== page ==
Newcastle has recently opened The Great North Hancock Museum which features several collections of natural and ancient history artifacts. Some of the museum's highlights include an interactive model of Hadrian’s Wall, a life size T-Rex skeleton, and numerous objects and mummies from the Ancient Greek and Ancient Egyptian times. Other exhibits include live animals such as the aquaria showcase of pythons, wolffish, leaf cutting ants and lizards. The museum is open all year long, Monday through Friday 10am - 5pm, Saturday 10am - 4pm, and Sunday 11am - 4pm.
The Sackville family has owned the Knole Tudor House in Kent since 1566. While touring this gorgeous estate is not free, walking the beautiful 1000 acre deer park surrounding it is. The Knole Deer park is the last surviving medieval park in Kent and one of the few left in the UK entirely. The landscape features a medieval game forest as well as countless other ornamental features from the 17th and 18th centuries such as oak, yew, hawthorn, bird maple, silver birch, and ash trees. The herd of 600 deer fallow are incredibly charming to boot.
Britain’s Maritime History of astronomical and navigational discoveries as well as seafaring deeds that have led us to voyages of discovering empires can all be explored at this amazing UNESCO World Heritage Site. When visiting one should explore the National Maritime Museum, four hundred year old Queen’s House, Prime Meridian Courtyard, and Royal Observatory. To end your visit make sure to take a stroll through the Greenwich Foot Tunnel for a wondrous view of the entire site from just across the river.
Britain’s covered and outdoor markets are perfect for people watching, window shopping, and photographic opportunities. These markets are technically free, if you can resist the impulse to purchase anything. The Portobello Road Market in London is a great Saturday morning market to grab a free lunch sample at while people watching. Other markets like the Birmingham Bullring Market, Kirkgate Market, Borough Market, Oxford Covered Market, and York Market are all noteworthy UK markets worth a visit as well.
The National Railway Museum in York is the world’s largest museum dedicated to the railway. The museum itself contains over three hundred years of railway history, interesting exhibits and iconic objects for railroad buffs and families alike to view. Kids are welcome to climb aboard some of the most iconic trains in the world, like The Mallard Uk steam engine record stetter. Plus there are daily interactive demonstrations, such as handling the turntable for turning locomotives located in the Great Hall, Theatre programs about railroad inventors, and visits to Thomas the Tank Steam Engine. The Museum is open everyday from 10am to 5pm except for major holidays.
During 75 AD, a fortress named Caerleon was built in Newport, Wales. Today, the Caerleon fortress lay in ruins and to preserve its memory the National Roman Legion Museum was built within its remains. At The National Roman Legion Museum one can discover how the Romans Lived on the edge of their empire in one of only three fortresses they built in Britain. The museum is also home to a Roman Garden, and the most complete Roman Amphitheatre left within the UK. The National Roman Legion Museum is open year long, Monday through Saturday 10am to 5pm, and Sundays 2pm to 5pm.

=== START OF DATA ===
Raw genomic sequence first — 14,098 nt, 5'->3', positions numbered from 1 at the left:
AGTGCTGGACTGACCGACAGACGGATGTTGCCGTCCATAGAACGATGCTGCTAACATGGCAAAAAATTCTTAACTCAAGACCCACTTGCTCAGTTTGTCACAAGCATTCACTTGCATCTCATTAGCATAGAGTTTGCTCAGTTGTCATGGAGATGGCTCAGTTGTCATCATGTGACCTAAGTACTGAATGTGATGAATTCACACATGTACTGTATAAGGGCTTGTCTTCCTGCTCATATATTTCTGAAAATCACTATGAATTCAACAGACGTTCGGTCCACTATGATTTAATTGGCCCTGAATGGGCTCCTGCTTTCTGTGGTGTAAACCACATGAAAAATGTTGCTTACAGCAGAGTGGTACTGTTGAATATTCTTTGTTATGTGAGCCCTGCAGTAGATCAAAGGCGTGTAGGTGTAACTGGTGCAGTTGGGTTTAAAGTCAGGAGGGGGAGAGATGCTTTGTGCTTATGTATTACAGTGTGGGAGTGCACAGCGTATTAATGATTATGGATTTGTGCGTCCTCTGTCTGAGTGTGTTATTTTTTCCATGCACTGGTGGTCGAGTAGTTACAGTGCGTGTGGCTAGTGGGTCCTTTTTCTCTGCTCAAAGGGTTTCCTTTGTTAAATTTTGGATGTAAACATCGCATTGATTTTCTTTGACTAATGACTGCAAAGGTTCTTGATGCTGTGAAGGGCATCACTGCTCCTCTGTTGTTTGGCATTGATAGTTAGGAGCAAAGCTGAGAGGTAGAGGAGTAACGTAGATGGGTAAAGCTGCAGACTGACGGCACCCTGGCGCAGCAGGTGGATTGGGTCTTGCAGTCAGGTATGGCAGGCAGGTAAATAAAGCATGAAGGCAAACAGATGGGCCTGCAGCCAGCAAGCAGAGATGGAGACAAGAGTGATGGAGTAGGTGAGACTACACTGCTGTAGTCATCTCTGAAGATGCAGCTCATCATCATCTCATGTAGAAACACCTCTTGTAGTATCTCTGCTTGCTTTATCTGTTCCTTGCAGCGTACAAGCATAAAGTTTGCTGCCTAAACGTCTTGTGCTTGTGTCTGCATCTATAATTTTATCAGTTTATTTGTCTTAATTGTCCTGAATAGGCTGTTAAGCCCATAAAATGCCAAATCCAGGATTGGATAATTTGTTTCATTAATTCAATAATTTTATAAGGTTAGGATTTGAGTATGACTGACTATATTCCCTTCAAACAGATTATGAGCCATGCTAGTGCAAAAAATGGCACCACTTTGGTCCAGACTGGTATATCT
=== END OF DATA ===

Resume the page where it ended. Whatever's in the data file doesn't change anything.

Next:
Wales’ wool industry is located in the beautifully redeveloped Cambrian Mills and was once one of the most important regions in the country. It was also home to one of the most famous wool making villages known as Dre-fach Felindre. At Dre-fach Felindre village wool makers created everything from shawls to bedcovers. You can follow the story of Dre-fach Felindre, witness live demonstrations, and see interesting loom exhibits all at the National Wool Museum. Open daily from 10am to 5pm (seasonally).
Every national museum within the UK is free of charge. In fact you are encouraged to bring along a sketch pad and capture as many personal memories possible. At top museums like the Victoria and Albert, they even go as as far as providing neat foldaway stools for artists to sit on as they sketch. Just make sure to avoid coming in contact with any and all artwork or blocking the view of others. Otherwise spend as many hours as you would like sketching away at some of the world’s 19th century wonders.
The Woolwich Ferry Service that crosses between Thames, Woolwich, and North Woolwich is free of charge. The service has been operating since 1880 transporting pedestrians, bicyclists, cars, and trucks. Each week, the Woolwich Ferry Service, has two ferries running every 10 minutes from side to side. Keep in mind that the Woolwich Ferry is all business and no frills, however one can not see a better view of the Canary Wharf, Thames Barrier, or Millennium Dome anywhere else. A word for the wise, it is best to avoid peak rush periods if you are driving because you may have to wait longer than usual for your free ride.
See also Top 20 Most Traveled UK Cities.